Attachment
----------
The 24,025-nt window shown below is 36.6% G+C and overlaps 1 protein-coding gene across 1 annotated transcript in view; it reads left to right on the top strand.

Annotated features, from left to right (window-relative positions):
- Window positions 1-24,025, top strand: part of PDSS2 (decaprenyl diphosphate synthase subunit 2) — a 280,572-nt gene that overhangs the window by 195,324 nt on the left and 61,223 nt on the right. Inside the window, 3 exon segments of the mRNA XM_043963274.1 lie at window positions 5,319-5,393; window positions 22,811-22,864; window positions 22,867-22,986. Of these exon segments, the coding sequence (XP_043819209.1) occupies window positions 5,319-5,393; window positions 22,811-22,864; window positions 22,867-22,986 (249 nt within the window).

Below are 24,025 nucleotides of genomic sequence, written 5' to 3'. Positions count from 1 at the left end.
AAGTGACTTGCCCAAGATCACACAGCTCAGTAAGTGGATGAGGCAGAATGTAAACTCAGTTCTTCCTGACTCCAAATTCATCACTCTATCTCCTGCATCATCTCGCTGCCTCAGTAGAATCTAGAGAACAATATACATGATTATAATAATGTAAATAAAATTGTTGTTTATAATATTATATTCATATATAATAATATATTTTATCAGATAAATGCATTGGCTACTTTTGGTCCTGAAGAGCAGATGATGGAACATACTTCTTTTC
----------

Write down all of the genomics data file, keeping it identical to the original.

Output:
The 24,025-nt window shown below is 36.6% G+C and overlaps 1 protein-coding gene across 1 annotated transcript in view; it reads left to right on the top strand.

Annotated features, from left to right (window-relative positions):
- Window positions 1-24,025, top strand: part of PDSS2 (decaprenyl diphosphate synthase subunit 2) — a 280,572-nt gene that overhangs the window by 195,324 nt on the left and 61,223 nt on the right. Inside the window, 3 exon segments of the mRNA XM_043963274.1 lie at window positions 5,319-5,393; window positions 22,811-22,864; window positions 22,867-22,986. Of these exon segments, the coding sequence (XP_043819209.1) occupies window positions 5,319-5,393; window positions 22,811-22,864; window positions 22,867-22,986 (249 nt within the window).

Below are 24,025 nucleotides of genomic sequence, written 5' to 3'. Positions count from 1 at the left end.
AAGTGACTTGCCCAAGATCACACAGCTCAGTAAGTGGATGAGGCAGAATGTAAACTCAGTTCTTCCTGACTCCAAATTCATCACTCTATCTCCTGCATCATCTCGCTGCCTCAGTAGAATCTAGAGAACAATATACATGATTATAATAATGTAAATAAAATTGTTGTTTATAATATTATATTCATATATAATAATATATTTTATCAGATAAATGCATTGGCTACTTTTGGTCCTGAAGAGCAGATGATGGAACATACTTCTTTTC